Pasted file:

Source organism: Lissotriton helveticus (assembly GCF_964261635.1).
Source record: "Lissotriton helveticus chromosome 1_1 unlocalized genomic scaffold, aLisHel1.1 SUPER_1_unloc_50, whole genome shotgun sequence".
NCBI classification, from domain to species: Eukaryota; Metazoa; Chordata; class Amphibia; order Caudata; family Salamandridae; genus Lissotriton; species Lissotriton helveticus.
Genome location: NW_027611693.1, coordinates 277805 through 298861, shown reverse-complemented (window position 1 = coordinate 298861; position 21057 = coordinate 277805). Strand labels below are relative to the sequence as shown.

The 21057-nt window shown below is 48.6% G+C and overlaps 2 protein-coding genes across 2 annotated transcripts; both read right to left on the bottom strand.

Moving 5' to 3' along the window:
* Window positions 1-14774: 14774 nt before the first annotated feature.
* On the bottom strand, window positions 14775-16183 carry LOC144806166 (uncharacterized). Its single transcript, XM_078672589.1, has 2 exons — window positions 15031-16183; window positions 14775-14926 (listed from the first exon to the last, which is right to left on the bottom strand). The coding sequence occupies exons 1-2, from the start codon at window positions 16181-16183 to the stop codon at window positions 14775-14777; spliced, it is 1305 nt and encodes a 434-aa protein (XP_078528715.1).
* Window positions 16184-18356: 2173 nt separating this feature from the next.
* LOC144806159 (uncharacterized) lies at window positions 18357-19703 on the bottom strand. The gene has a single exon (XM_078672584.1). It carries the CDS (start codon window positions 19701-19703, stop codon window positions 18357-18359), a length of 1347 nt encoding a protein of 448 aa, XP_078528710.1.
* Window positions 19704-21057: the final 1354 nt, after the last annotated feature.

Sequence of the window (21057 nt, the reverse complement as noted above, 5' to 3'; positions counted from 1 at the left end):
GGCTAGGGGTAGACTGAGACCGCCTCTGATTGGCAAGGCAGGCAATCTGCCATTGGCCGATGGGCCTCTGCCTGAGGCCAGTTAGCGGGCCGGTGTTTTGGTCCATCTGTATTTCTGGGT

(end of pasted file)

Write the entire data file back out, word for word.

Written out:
Source organism: Lissotriton helveticus (assembly GCF_964261635.1).
Source record: "Lissotriton helveticus chromosome 1_1 unlocalized genomic scaffold, aLisHel1.1 SUPER_1_unloc_50, whole genome shotgun sequence".
NCBI classification, from domain to species: Eukaryota; Metazoa; Chordata; class Amphibia; order Caudata; family Salamandridae; genus Lissotriton; species Lissotriton helveticus.
Genome location: NW_027611693.1, coordinates 277805 through 298861, shown reverse-complemented (window position 1 = coordinate 298861; position 21057 = coordinate 277805). Strand labels below are relative to the sequence as shown.

The 21057-nt window shown below is 48.6% G+C and overlaps 2 protein-coding genes across 2 annotated transcripts; both read right to left on the bottom strand.

Moving 5' to 3' along the window:
* Window positions 1-14774: 14774 nt before the first annotated feature.
* On the bottom strand, window positions 14775-16183 carry LOC144806166 (uncharacterized). Its single transcript, XM_078672589.1, has 2 exons — window positions 15031-16183; window positions 14775-14926 (listed from the first exon to the last, which is right to left on the bottom strand). The coding sequence occupies exons 1-2, from the start codon at window positions 16181-16183 to the stop codon at window positions 14775-14777; spliced, it is 1305 nt and encodes a 434-aa protein (XP_078528715.1).
* Window positions 16184-18356: 2173 nt separating this feature from the next.
* LOC144806159 (uncharacterized) lies at window positions 18357-19703 on the bottom strand. The gene has a single exon (XM_078672584.1). It carries the CDS (start codon window positions 19701-19703, stop codon window positions 18357-18359), a length of 1347 nt encoding a protein of 448 aa, XP_078528710.1.
* Window positions 19704-21057: the final 1354 nt, after the last annotated feature.

Sequence of the window (21057 nt, the reverse complement as noted above, 5' to 3'; positions counted from 1 at the left end):
GGCTAGGGGTAGACTGAGACCGCCTCTGATTGGCAAGGCAGGCAATCTGCCATTGGCCGATGGGCCTCTGCCTGAGGCCAGTTAGCGGGCCGGTGTTTTGGTCCATCTGTATTTCTGGGT